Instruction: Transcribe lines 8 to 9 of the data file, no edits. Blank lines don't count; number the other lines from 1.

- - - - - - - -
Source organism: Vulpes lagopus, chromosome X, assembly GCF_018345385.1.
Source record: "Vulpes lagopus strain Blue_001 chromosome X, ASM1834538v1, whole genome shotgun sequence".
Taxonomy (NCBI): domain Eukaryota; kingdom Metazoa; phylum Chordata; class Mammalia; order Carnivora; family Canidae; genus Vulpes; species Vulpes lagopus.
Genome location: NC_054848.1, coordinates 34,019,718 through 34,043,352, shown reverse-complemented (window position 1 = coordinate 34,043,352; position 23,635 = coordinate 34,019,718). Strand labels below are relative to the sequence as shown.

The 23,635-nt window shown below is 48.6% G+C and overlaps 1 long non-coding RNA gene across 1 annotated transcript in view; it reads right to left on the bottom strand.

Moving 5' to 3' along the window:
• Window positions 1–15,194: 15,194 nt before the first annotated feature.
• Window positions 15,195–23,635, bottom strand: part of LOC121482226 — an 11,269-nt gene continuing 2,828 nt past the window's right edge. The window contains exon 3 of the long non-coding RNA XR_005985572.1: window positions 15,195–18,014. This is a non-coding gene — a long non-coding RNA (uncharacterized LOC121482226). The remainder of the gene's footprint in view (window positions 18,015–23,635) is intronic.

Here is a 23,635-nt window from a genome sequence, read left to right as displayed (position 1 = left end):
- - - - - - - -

• Window positions 15,195–23,635, bottom strand: part of LOC121482226 — an 11,269-nt gene continuing 2,828 nt past the window's right edge. The window contains exon 3 of the long non-coding RNA XR_005985572.1: window positions 15,195–18,014. This is a non-coding gene — a long non-coding RNA (uncharacterized LOC121482226). The remainder of the gene's footprint in view (window positions 18,015–23,635) is intronic.

Here is a 23,635-nt window from a genome sequence, read left to right as displayed (position 1 = left end):